The holiday season is one filled with laughter, joy, family gatherings, the wrapping (and unwrapping!) of christmas gifts, traditions, chestnuts and so much more. This festive time, however, is also one of thoughts and memories. Memories of being a kid and christmas being so magical; waking up christmas morning to see beautiful gifts sitting under the glowing tree. Memories of childhood traditions – some which remain, and some which may fade away as we get older and live further apart, but which are never forgotten. Memories of those who were with us for past christmases, but who are unfortunately no longer around. When those memories stir, I always think of my grandpa.
My grandpa passed away just over 17 years ago, so although I knew him as a child, I unfortunately never had the chance to know him as an adult. I would have loved that. Having the chance to know both of my grandmothers as an adult is incredible. When you’re a kid, grandparents are warmth, love, promises of having a wonderful time, but they’re just grandparents. I think the same can be said about parents. When you’re a kid, that’s all they are; but when you become an adult, you also want to know them for the individual people they are. You want to hear their stories, learn from them, sit in awe as you hear what they lived through. They’re not just loving arms, always available candy or warm soup; they’re amazing people, who have been through more than we could ever imagine. I wish I’d had the chance to know my grandpa like that. And I know I’m luckier than others, even than my own brother. My grandpa passed away about 2 weeks after my brother was born, so they never knew each other. But I know my grandpa watches over all of us, and I believe the he keeps a special eye on my brother. I know he’ll always make sure we’re alright.
Even though I only knew my grandpa as a child, and it’s been a long time, there are some memories that will never fade away. His twinkling eyes, always laughing at some unspoken joke. The kindness that you could see in those eyes, even when we were getting in trouble.
He always had a smile ready, even when he was pretending to scold us. Sometimes he wasn’t pretending, but he never stayed angry with us for long, and would be slightly more indulgent with us after.
The way he was always singing or humming. While he worked, in the shower, while getting ready for lunch…it didn’t matter where he was or what he was doing, you could always hear him carrying a tune. I always loved that about him.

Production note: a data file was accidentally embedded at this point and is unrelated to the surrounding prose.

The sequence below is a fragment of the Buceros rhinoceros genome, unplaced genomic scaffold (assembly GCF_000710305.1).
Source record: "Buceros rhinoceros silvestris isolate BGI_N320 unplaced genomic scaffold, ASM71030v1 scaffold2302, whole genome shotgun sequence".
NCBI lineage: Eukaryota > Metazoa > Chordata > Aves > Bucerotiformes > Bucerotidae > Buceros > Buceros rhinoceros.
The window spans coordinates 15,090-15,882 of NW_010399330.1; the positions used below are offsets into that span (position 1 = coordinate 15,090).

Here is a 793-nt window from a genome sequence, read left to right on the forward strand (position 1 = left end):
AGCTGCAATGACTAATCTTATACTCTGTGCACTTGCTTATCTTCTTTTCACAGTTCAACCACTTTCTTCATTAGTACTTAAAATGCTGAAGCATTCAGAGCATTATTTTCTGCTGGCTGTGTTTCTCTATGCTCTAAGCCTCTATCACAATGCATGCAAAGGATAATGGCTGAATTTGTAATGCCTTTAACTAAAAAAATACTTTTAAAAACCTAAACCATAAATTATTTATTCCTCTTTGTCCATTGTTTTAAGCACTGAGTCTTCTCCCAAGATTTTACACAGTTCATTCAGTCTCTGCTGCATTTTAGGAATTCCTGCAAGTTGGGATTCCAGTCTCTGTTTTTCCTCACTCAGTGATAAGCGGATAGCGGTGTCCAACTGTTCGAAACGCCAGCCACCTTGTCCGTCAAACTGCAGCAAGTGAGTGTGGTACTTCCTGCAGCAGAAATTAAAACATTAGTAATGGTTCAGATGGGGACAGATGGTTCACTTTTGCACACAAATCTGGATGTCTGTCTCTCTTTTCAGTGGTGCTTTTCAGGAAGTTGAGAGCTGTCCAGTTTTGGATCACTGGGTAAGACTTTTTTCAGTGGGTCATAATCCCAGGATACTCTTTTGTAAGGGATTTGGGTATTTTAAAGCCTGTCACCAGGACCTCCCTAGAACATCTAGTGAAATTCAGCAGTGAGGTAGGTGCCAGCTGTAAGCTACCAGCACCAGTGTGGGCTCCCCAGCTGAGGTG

He would always have a fruit after a meal. Always. A pear, an orange…He used to love oranges. My grandma and my mom hate them. But my sister, brother and I love them; I always love finding something we share with him.
He had an amazing stamp collection. So many different styles, sizes and images. Some were so old, almost vintage, and I loved watching him while he worked. He had special glasses that were magnifying, and a special liquid to put the stamps in. I was never sure what that liquid did – I’m not sure if I asked him and I’ve now forgotten, or if somehow I strangely never thought of asking. He would hold them with tweezers while dipping them in that liquid, and then hang them so they would dry. He helped us start our own stamp collections. Sadly, they didn’t continue for very long after he was gone, but we still have them. I don’t think we’ll ever get rid of those.
Something he loved to do was play solitaire on his bed. He would stretch out on his side, leaning against his arm and he’d set the cards up in front of him. That’s how I learned to play solitaire. I loved watching him play. I’d either settle on the bed next to him or on the floor beside the bed and I would watch. At first I just looked at what he did, at how he moved the cards, without saying anything. As time went on and I learned the game, I would sometimes point out a move he could do. He would playfully slap my hand away, give me a pseudo-stern stare, and then slowly make the move I’d suggested, looking at me out of the corner of his eyes. He didn’t have to say a word, his twinkling, laughing eyes said it all. I still play solitaire to this day. I know we can play it on the computer, on our phones, and on every possible technological platform, and I have done that, but nothing beats playing it with real cards. I always think of my grandpa when I play solitaire. Those quiet moments with him were very special to me, and they’ll forever be engraved in my heart.
I mentioned in an earlier post that when we were kids, living in Wisconsin, we used to drive up to Montreal every christmas, where my grandparents lived. My grandpa was still alive for all those christmases, so he was always there for the first memories I have of christmas. I don’t just think of him at christmas-time; he’ll also pop into my mind at unexpected moments sometimes. Those are the moments that catch me off-guard, that make me suddenly miss him, that sometimes almost bring me to tears with memories of him…
Maybe that’s when he’s looking down on me and letting me know that he’s still around.